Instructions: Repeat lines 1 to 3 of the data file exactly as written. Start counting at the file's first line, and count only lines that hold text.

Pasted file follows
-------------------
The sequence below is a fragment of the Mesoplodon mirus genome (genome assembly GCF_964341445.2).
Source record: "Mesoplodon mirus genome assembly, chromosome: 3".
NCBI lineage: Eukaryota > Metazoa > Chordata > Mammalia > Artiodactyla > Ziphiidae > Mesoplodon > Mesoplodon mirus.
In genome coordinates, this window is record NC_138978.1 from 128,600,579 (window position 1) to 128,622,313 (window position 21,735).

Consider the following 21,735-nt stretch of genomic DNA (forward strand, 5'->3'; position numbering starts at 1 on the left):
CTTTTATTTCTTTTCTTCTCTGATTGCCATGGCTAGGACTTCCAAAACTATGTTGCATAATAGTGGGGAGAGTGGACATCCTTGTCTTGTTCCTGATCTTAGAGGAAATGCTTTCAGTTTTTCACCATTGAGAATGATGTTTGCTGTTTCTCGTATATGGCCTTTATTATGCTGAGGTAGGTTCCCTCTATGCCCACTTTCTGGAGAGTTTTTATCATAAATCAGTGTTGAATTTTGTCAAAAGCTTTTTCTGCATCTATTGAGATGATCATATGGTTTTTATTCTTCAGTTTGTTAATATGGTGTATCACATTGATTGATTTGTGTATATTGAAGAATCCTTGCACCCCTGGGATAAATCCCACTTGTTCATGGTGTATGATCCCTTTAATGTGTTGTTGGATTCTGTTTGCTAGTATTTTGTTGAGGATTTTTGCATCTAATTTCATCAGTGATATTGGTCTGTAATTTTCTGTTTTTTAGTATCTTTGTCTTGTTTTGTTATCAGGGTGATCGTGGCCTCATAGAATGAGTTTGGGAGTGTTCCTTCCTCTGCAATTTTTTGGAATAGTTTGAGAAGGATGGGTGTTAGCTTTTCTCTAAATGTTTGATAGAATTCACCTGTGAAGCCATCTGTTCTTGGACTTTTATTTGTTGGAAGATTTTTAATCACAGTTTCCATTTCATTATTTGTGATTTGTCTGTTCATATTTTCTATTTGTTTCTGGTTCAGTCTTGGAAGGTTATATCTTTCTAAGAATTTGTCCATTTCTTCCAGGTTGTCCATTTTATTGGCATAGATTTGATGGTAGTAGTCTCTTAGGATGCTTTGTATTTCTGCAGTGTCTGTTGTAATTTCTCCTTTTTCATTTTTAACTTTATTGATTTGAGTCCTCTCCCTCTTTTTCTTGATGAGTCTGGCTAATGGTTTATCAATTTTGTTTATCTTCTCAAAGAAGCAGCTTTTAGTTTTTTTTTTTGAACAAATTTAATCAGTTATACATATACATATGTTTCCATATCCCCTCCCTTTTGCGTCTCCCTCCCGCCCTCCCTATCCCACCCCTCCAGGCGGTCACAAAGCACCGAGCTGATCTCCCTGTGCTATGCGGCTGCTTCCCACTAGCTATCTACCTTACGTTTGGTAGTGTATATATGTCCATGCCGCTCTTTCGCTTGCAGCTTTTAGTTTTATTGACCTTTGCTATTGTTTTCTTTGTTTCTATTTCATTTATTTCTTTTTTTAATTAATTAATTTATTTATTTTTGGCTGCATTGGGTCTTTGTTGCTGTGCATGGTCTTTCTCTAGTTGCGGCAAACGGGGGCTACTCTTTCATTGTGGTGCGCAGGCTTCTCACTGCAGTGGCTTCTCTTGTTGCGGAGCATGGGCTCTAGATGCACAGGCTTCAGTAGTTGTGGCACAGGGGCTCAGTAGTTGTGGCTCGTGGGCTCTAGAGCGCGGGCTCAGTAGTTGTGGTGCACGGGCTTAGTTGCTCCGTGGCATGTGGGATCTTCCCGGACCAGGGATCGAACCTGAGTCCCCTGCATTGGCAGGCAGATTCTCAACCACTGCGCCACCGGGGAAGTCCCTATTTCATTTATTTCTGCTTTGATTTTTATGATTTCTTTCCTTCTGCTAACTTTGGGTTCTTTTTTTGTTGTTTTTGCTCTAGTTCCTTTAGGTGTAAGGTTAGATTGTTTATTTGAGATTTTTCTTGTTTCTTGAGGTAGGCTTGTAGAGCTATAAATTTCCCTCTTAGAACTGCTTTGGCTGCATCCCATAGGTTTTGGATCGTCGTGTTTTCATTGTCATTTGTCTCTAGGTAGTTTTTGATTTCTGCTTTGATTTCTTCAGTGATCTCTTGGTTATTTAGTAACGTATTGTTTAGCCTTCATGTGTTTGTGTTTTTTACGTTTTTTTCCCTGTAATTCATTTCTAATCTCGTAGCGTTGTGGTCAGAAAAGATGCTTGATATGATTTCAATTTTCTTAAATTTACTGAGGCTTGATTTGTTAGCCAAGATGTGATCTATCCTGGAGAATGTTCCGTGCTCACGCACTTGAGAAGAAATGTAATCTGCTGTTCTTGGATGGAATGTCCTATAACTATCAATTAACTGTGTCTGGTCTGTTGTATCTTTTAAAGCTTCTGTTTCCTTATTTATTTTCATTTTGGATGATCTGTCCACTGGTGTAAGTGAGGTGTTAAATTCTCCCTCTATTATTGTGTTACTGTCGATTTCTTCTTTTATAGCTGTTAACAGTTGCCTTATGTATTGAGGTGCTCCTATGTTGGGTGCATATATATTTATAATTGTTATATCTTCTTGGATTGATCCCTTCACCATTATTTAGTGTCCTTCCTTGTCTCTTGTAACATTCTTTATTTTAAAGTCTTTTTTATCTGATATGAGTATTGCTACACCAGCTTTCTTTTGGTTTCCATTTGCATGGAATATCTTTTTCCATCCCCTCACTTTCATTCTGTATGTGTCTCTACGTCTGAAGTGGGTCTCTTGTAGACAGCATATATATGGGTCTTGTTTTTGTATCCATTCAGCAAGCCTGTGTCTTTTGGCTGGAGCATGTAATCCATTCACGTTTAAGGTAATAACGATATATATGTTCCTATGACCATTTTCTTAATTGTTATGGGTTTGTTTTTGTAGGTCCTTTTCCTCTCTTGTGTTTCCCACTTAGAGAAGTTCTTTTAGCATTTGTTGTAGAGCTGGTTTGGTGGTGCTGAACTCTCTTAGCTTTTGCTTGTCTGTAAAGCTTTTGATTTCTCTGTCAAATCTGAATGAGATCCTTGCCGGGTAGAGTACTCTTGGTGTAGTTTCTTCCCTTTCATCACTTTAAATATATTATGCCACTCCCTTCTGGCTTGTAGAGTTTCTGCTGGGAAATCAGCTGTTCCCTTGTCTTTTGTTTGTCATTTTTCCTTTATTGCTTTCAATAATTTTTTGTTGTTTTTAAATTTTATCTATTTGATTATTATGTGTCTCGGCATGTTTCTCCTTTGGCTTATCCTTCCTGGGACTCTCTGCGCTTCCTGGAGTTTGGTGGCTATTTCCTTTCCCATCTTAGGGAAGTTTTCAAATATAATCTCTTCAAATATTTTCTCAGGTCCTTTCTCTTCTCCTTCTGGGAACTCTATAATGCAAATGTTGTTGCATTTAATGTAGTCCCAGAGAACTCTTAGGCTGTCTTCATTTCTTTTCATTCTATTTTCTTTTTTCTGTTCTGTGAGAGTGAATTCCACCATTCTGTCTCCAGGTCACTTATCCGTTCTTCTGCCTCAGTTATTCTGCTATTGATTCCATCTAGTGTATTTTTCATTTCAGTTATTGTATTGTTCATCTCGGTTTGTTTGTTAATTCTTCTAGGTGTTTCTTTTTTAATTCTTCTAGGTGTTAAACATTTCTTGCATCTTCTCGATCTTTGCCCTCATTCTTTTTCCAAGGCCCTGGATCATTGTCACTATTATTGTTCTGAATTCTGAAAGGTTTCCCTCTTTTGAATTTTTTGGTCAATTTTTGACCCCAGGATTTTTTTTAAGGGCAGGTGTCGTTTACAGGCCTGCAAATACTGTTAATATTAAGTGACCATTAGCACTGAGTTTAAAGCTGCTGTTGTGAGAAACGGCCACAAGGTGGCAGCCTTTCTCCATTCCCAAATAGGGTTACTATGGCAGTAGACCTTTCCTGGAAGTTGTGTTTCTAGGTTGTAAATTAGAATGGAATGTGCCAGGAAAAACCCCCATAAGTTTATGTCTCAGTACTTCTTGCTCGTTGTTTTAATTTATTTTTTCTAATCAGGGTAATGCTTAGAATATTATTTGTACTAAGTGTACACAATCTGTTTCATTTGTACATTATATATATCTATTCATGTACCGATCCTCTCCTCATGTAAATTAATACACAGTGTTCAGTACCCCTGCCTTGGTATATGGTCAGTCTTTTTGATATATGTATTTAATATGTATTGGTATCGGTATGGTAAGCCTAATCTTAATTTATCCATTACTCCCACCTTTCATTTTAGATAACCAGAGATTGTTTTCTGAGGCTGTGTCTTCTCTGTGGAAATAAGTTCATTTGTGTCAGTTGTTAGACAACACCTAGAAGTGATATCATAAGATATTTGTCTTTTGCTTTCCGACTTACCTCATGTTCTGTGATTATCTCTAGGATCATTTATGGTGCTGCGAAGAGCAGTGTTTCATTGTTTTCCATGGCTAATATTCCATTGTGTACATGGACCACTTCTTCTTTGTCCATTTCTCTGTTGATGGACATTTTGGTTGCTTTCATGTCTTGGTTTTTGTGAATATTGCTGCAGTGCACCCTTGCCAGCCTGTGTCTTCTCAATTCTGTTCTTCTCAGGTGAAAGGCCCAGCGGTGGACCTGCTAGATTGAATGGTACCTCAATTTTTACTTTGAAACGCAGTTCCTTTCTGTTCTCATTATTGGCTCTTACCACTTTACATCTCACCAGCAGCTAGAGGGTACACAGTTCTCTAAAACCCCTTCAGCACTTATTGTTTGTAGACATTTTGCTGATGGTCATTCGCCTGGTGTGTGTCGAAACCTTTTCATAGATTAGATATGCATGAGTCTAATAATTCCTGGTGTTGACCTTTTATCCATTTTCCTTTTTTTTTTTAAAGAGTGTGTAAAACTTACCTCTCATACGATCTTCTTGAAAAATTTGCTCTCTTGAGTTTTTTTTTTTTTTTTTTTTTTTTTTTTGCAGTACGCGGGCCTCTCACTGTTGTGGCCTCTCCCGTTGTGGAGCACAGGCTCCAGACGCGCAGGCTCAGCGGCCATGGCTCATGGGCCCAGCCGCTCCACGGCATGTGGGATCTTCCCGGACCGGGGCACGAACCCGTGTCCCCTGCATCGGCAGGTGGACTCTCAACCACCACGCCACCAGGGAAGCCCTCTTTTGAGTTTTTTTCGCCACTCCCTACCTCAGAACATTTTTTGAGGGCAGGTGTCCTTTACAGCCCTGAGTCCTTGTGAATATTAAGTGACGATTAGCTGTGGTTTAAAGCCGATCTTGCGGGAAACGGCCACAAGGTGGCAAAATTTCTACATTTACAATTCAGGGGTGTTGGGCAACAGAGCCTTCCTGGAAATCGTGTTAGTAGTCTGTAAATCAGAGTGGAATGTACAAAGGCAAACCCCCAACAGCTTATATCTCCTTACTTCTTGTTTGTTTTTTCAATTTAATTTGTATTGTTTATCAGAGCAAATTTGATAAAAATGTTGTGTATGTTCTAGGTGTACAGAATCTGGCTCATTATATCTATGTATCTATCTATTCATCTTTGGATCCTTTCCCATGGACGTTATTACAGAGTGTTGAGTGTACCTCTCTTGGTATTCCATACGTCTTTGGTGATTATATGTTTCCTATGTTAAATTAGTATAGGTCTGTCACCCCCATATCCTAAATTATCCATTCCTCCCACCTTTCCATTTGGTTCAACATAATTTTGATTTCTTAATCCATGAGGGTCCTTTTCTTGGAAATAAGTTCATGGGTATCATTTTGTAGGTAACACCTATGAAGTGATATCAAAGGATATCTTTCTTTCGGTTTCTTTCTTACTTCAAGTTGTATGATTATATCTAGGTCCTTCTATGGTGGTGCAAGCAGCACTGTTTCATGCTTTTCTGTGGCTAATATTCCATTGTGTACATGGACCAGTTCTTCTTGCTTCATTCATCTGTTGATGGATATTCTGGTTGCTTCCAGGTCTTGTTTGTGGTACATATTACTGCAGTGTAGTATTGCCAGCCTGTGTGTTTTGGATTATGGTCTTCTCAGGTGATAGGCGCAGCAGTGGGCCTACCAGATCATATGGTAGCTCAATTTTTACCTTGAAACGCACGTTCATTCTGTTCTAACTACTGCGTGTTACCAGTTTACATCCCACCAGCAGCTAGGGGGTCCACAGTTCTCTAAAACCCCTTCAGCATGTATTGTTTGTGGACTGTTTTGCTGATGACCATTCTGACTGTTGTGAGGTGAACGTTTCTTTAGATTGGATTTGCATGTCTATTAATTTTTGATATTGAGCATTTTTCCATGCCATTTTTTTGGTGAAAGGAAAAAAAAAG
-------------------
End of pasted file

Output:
The sequence below is a fragment of the Mesoplodon mirus genome (genome assembly GCF_964341445.2).
Source record: "Mesoplodon mirus genome assembly, chromosome: 3".
NCBI lineage: Eukaryota > Metazoa > Chordata > Mammalia > Artiodactyla > Ziphiidae > Mesoplodon > Mesoplodon mirus.